Project Delivery: Pros and Cons of Fast Track Construction

Published March 11, 2016 by Whirlwind Team

Project delivery pros and cons of fast track construction

Fast track project delivery is meant to save owners money by limiting the amount of construction time and getting a completed facility that will begin to generate revenue quickly. It seems to make sense that the faster it can be built, the less time it sits there not generating revenue to return the investment.

However, fast track delivery can degenerate into a finger-pointing free-for-all if it is not handled intelligently. Everyone involved in the project, especially the owner, must understand the constraints this delivery method will impose. It is critical to select members for the project team that have experience relevant to the project at hand and who are prepared to collaborate closely and communicate constantly.

Fast track advantages

Of course, the main advantage to fast track project delivery has already been stated. Save money by getting the building into revenue-producing mode as quickly as possible. If all goes well, this is, indeed, a major advantage, and one that is uniquely possible through the use of prefabricated metal buildings.

Getting into the details, there are more advantages to be found.

Catching up the backlog

After a long economic downturn, there is now something of a backlog of building to do. Demand for space is growing. During the lean years, many projects were put on hold, now that dam has broken and owners are looking for contractors that can pick up the pace.

Leaping quickly into emerging markets

Disruptive technology and processes seem to be what the beginning of the 21st century is all about. When something new comes down the pike, it becomes a race to see who can produce it first and get a lion’s share of the market early. Facilities are needed quickly to be able to make that leap.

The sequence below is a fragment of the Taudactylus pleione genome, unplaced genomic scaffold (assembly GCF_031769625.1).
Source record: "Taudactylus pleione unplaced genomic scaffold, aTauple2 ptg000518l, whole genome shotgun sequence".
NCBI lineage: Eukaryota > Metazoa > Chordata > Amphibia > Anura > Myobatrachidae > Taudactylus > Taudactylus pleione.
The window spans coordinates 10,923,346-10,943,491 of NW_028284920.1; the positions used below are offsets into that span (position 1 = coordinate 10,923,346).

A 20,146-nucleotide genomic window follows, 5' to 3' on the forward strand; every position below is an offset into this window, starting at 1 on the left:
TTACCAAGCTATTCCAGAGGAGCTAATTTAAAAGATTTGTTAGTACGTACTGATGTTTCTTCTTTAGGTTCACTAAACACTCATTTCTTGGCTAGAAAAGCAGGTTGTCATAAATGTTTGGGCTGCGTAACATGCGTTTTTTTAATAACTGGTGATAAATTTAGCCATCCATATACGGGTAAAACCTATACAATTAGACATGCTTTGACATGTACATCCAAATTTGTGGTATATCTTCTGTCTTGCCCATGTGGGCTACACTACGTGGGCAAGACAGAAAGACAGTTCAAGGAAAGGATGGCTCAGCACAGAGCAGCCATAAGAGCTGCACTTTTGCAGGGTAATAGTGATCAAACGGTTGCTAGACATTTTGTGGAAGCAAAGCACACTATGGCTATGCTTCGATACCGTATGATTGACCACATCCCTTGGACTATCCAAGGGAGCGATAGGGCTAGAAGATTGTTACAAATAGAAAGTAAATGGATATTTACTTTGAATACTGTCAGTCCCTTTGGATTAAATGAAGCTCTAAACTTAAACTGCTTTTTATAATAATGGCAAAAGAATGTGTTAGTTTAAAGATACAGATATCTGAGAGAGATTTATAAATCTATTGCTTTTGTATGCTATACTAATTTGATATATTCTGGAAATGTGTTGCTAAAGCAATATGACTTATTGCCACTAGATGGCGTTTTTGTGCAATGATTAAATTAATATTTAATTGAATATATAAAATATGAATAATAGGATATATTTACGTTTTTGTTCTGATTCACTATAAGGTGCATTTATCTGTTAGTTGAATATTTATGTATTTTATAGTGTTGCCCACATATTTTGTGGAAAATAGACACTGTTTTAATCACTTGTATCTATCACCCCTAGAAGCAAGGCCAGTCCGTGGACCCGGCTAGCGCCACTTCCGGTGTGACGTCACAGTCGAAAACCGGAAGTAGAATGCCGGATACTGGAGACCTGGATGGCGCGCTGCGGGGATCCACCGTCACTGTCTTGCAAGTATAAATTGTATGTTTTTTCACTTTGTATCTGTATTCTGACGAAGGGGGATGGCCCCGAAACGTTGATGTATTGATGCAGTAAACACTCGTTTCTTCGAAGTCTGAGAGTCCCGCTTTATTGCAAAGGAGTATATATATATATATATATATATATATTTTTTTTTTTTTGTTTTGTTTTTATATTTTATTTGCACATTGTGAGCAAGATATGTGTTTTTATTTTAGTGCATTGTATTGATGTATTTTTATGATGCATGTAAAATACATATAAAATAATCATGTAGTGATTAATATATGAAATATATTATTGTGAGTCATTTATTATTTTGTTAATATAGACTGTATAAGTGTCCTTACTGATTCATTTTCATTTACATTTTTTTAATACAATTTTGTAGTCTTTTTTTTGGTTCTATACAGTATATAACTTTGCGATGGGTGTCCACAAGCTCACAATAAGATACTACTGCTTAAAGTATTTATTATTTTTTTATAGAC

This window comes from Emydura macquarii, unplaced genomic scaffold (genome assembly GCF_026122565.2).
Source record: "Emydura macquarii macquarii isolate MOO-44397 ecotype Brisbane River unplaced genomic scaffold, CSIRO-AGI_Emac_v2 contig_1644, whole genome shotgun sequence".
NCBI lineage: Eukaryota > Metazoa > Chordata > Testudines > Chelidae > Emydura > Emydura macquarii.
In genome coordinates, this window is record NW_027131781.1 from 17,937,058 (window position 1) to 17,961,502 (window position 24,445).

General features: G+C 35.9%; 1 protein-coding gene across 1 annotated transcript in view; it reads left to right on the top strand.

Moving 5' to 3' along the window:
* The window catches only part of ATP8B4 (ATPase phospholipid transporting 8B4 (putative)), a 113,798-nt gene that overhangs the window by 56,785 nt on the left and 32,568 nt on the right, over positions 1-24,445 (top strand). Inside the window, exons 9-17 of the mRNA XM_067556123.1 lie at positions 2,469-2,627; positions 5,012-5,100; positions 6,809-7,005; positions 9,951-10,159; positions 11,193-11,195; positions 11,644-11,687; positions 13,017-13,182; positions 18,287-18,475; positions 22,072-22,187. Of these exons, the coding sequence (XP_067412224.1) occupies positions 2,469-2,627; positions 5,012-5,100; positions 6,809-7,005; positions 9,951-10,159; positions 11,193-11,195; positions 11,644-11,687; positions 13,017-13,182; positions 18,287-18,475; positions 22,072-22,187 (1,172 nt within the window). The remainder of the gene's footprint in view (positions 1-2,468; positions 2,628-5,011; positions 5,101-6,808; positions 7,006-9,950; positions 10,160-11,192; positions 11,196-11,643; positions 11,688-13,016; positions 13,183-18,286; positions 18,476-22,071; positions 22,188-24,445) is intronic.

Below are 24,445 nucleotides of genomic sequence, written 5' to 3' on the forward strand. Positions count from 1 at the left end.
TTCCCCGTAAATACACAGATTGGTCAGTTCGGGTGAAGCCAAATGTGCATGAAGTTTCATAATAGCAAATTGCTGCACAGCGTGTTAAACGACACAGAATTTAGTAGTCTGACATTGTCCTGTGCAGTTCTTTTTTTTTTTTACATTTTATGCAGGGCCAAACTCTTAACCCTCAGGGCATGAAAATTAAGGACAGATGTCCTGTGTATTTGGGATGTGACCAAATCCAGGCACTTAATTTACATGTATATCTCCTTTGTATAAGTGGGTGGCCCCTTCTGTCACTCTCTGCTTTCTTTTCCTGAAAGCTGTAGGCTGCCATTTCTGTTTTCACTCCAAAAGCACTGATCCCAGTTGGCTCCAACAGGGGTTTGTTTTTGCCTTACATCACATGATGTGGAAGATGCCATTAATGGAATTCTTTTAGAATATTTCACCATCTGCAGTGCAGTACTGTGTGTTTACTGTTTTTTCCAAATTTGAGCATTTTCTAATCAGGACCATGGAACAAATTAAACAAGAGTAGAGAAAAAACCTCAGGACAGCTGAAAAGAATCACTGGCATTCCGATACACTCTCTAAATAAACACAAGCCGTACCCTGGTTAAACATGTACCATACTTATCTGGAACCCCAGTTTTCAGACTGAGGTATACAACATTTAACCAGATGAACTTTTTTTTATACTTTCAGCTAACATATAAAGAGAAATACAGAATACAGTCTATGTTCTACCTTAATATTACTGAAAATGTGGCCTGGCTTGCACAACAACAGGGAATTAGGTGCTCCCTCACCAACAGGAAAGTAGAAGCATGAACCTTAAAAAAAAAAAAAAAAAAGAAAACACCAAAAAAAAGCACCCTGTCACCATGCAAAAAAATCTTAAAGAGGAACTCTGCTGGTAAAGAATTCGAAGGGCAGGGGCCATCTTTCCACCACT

Reduce construction costs

Owners hope to save money by paying less for construction labor. If the days to complete a facility can be reduced, then that reduces the labor costs for the completed project. As construction costs continue to rise, you can expect more efforts to reign in construction spending.

Savings through advance purchase

When you can buy materials in advance you may be able to gain costs savings, especially on materials where the price is rising daily. This may provide a boon to designers and architects who now know exactly what they have to work with and can design with those specific materials in mind.

Closer collaboration

Communication and collaboration are crucial for success in a fast track project but this is actually an advantage. With the compressed time-frame and constraints, all team members will know exactly what is to be delivered because everyone is on the same page at all times.

Instead of waiting for one part of the project sequence to finish or work without knowledge of the rest of the project, fast track project delivery forces everyone to share information constantly.

Another bonus of this collaborative culture is that the contractor is generally one of the first hired, providing you with the opportunity for early input into the design process and a chance to do some value engineering. When practitioners from different trades get together, it can create an environment for creatively pragmatic design.